Undiagnosed ADHD in women can create a cocktail of psychological disorders that continue to increase their psychological distress as their daily responsibilities increase. Because of their low self-esteem, self-care is not an option and they often become accustomed to functioning with minimal sleep, inconsistent eating patterns, and chronic stress. However, this can cause them to depend upon prescription drugs to function and some may choose to use recreational drugs or alcohol as a substitute. Women with undiagnosed ADHD are also more likely to inflict self-harm because of their hopelessness and impulsivity. They are also more likely to suffer from suicidal thoughts or attempts.

If you find yourself relating with some of the behaviors listed below, you may have ADHD. As a woman, you can also take this quiz to obtain further insight that you can share with an ADHD psychiatrist at NJ Family Psychiatry & Therapy. If you suspect that your daughter may be affected by ADHD, you can have her take this quiz for insight.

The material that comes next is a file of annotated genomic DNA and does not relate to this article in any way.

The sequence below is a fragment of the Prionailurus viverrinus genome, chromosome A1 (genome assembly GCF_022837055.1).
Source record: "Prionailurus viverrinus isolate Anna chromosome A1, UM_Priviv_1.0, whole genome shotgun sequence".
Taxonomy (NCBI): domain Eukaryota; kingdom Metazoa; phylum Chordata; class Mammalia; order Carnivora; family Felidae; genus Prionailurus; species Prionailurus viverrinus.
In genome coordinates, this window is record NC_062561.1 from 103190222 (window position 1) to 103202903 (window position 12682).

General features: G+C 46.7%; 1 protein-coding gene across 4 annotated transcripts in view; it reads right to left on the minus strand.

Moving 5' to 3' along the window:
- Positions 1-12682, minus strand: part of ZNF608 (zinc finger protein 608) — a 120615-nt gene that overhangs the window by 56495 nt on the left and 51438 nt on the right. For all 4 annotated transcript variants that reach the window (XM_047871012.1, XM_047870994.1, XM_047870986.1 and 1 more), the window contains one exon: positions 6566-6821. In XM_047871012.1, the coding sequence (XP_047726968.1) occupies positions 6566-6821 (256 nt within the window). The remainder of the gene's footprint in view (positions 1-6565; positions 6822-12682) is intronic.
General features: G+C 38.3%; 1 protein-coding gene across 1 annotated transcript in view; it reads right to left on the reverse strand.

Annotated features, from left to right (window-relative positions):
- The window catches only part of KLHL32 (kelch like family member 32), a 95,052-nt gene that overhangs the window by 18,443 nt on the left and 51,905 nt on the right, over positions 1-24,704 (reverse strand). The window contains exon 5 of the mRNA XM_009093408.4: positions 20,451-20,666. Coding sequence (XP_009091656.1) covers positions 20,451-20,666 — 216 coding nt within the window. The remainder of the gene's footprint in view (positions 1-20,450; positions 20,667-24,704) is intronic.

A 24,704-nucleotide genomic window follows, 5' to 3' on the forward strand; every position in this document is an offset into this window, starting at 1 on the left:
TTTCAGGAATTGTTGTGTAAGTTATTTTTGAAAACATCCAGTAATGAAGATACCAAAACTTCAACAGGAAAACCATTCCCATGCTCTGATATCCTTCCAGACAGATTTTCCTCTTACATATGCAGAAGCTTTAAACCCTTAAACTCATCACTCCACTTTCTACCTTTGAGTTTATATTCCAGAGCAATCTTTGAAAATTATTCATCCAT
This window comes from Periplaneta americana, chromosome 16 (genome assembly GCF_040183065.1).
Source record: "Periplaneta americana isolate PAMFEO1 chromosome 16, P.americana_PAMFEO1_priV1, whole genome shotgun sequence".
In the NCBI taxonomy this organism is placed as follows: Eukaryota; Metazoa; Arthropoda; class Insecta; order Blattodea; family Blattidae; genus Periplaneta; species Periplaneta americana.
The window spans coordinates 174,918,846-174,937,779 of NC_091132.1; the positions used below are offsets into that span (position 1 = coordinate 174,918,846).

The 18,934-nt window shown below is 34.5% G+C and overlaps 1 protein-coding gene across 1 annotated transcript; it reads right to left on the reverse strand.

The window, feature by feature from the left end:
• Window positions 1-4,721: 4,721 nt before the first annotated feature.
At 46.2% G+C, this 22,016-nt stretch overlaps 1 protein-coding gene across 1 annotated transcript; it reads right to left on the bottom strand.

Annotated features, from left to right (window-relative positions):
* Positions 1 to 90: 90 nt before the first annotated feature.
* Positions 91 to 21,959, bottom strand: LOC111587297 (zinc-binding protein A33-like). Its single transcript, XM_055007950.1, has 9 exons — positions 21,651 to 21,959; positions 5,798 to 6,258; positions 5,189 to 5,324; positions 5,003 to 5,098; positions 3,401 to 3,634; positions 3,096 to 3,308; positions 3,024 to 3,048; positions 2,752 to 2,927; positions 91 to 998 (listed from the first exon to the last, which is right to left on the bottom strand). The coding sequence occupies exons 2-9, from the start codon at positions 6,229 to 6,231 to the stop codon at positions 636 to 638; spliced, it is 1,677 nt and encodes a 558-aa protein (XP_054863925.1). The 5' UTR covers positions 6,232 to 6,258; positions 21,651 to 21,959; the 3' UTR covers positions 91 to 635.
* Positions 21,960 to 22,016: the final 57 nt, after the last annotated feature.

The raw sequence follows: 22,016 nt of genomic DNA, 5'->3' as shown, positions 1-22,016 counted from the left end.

• Chronic anxiety
  • Low self-esteem
  • Inattentive symptoms
  • Internalized symptoms
  • Eating dysregulation
  • Late adolescent onset
  • Chronic relationship problems
  • Perfectionist behavior
  • Frequent irritability
  • Chronic restlessness
  • Reluctance to read
  • Sensory hypersensitivities
  • Episodes of rage or tears
  • Intense PMS symptoms
  • Picking behaviors (such as skin picking, cuticle picking, etc.)

If you are a female and you suspect that you or your daughter could be affected by ADHD, schedule a psychiatric consultation with one of our ADHD psychiatrists at NJ Family Psychiatry & Therapy today.

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Helene A. Miller / And Other Providers
Family Psychiatry and Therapy brings compassion, understanding, and skilled care to patients throughout New Jersey. Our team of mental health professionals focuses on providing a positive and uplifting experience that aids our patients in facing life’s toughest challenges.